If you can lift a resistor (R10 in your schematic above looks likely) and temporarily force the pull-up on (by doing the equivalent of driving USB_DISC low), you might be able to see if that helps.
The flashing in the video was pretty weird. My guess would be some issue with regards to clocking or timing, but I haven’t put one of these together by hand personally, might be a better question for the hardware guys.
@bko, So I tried your advice and looked at the usb transistor stuff. my hand-built version appeared to match what my real Spark Core had as far as voltages go…
USB_DISC == LOW (this was low all the time - even when USB was disconnected)
USBP == 3.3V
USBM == 0.0V
After the simple voltage test I tried it with R10 removed, this didn’t appear to make any difference.
Now to hack my maple mini into a “quasi spark core” for comparison (since I know it connects via USB)
Thanks for checking–sounds like it is something else. You should be able to have a 1.5K pull up on USB D+ all the time for a slave.
One thing Dave said above about the timing triggered a thought: I read a post about a STM32F103 user who was having trouble connecting over USB and it turned out his problem was a badly soldered crystal. Your schematic shows an 8MHz oscillator module, not a crystal like Spark. Is it really a crystal or an oscillator?
Just another random thought.
Its an 8Mhz crystal, Abracon ABMM2-8
So if I am unable to get this board to connect via USB so I can DFU is there any other way to load the necessary files (initially) so I can get it connected (aside from overhauling the bootloader to bypass DFU)? or am I dead in the water?
You crystal datasheet suggests 18pF load capacitance, but your schematic shows 28pF. I’m not sure how critical that will be, but it’s worth a try if you have 18pF caps.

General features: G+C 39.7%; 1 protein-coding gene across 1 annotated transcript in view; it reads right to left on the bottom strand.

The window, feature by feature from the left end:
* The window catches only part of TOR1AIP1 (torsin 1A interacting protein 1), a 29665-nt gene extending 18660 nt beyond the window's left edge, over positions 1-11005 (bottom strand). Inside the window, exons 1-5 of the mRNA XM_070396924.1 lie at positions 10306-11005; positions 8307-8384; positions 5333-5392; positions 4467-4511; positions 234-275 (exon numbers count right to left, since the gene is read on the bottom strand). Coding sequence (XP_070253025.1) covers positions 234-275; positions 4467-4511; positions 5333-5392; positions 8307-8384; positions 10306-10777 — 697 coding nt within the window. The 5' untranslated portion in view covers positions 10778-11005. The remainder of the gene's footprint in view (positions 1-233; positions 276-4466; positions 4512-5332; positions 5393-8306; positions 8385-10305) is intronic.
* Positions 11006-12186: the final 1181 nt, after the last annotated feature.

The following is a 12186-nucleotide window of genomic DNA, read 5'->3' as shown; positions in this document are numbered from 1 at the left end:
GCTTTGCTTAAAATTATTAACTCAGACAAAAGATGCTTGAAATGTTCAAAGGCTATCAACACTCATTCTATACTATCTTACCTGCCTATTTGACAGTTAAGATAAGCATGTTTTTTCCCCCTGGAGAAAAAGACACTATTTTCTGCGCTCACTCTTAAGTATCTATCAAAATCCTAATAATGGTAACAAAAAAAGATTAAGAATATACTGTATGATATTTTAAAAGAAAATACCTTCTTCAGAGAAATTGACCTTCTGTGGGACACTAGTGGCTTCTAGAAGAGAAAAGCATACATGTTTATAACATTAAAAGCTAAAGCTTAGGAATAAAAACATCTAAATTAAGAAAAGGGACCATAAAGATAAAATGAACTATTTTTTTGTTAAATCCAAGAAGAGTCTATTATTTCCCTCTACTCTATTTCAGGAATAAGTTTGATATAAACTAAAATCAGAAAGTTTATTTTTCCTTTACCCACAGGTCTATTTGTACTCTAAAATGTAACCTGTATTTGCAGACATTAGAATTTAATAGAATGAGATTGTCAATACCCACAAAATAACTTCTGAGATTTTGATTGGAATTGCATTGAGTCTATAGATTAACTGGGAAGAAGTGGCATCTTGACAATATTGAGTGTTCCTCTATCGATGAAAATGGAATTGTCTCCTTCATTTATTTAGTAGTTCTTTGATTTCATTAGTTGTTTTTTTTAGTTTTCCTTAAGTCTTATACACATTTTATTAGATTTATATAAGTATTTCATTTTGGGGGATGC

I will order some and give it a try. I think I was going off of CL = (C1*C2)/(C1+C2)+Cstray where I blindly assumed 5pF for Cstray, using 28pF gets a close match (comes out to 19pF)
If it turns out you can’t get usb / dfu working, you can definitely load firmware via jtag, it just requires a few tweaks when building firmware locally. It’s how we used to load code before switching mostly to dfu.
@Dave, does this also apply for the initially loading of keys and the radio driver? (could the .pem & .der file extensions be changed to .bin ,for ST-Link Utility compatibility, without affecting how they are loaded ?)
That’s a good question, the ST-Link / JTag connection will only let you write to the stm32 itself, and not the external flash. To write to the flash you’d need something running on the stm32 (the bootloader, some fancy custom firmware), to catch your binary and write it out. I imagine it wouldn’t be too tough to borrow the OTA flash code and spin up a small TCP server on the core to write things like keys and factory reset binaries to the flash.
So I used a logic analyzer on the USBP, USBM signals on the STM32 chip pins and here is what I have. I should also note that for my board I was using the USB hardware from a Maple Mini directly connecting to my STM32 chip pins, this way I took my USB hardware out of the loop.
Compared to the Spark Core communication that works so effortlessly…
@BDub, do you think my choice in caps for the 8MHz crystal would be causing the pulse widths to be different? (I ordered 18pF caps so will see if those make any difference when I get them)
I believe the pulse widths may not look like they are matching, but it is because you are approaching the max sampling rate of the Logic and it doesn’t have enough datapoints to accurately display the pulse width. SInce it’s USB, it’s a differential signal so the waveform on D+ should be mirror image of D-. You can see it doesn’t even match on your known good Spark Core.
As far as timing, it looks like they are close enough to each other to work. It’s not way off or anything.